History can help recapture the original reasons a decision was made and help to surface whether current assumptions are still valid. It can help policymakers think through alternative policy choices. History can provide a sense of proportion and scale. It can help answer the question of “are we confronting something new?”; “How important or significant is the event we are facing?”

 

History comes in two forms. First, comparison or analogy. History can provide similar episodes in the past to help understand or assess current conditions. Making a current event to a past event can help clarify what is novel and what is familiar, and then allow one to think about how to respond to a current situation with more precision, or at least better judgment. Second, history can illuminate the deeper roots of a specific situation or event. This type of history is particularly useful in helping to understand the evolution of a diplomatic relationship or to understand how a competitor is approaching a situation.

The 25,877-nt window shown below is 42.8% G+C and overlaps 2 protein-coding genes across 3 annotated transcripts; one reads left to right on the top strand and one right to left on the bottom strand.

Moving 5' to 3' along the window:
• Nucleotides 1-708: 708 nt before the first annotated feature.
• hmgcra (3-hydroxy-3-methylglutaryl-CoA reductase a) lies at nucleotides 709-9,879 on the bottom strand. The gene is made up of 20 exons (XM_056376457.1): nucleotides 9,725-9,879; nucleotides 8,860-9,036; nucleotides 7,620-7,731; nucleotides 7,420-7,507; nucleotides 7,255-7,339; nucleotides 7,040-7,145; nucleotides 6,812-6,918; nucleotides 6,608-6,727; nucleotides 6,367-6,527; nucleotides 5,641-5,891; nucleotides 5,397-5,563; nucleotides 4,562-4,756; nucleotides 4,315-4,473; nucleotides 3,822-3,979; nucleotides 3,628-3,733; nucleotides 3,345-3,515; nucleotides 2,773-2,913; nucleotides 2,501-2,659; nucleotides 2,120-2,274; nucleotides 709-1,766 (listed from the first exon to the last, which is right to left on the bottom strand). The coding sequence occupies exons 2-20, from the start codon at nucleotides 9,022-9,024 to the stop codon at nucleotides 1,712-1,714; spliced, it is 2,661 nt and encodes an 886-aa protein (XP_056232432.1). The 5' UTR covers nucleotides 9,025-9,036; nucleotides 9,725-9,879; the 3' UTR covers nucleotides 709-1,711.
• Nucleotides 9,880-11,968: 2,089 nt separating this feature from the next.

One of the goals stated on the CSIS website for the project on history and strategy is to forge the “connections needed for policymakers and historians to be more useful to each other.” Why is this relationship between policymakers and historians so important? What makes applying a historical lens, in your opinion, effective in informing policymakers?

 

Time and urgency are important dynamics in policymaking. History and historical reflection often takes time and history is produced without any particular regard for any urgent contemporary concern. The challenge for getting history to policymakers is to ensure it gets to the reader in a timely matter so they can think about its meaning and implication before they have to act. Often windows for analysis and action are tight, historians have to hit those windows to be effective.

 

When advocating for your research to those who do not already have an academic foundation of historical knowledge, what is the most difficult aspect of communicating the value of considering historical ideas or concepts?

 

Time is almost always the biggest barrier. Getting busy people to consider the past and take the time to read about what has come before is usually the initial barrier. The second challenge is the natural tendency to see issues as unique or without precedent, which discourages looking backwards. That tendency is amplified when the most common historical comparison might suggest a particular analysis or course of action could produce disaster.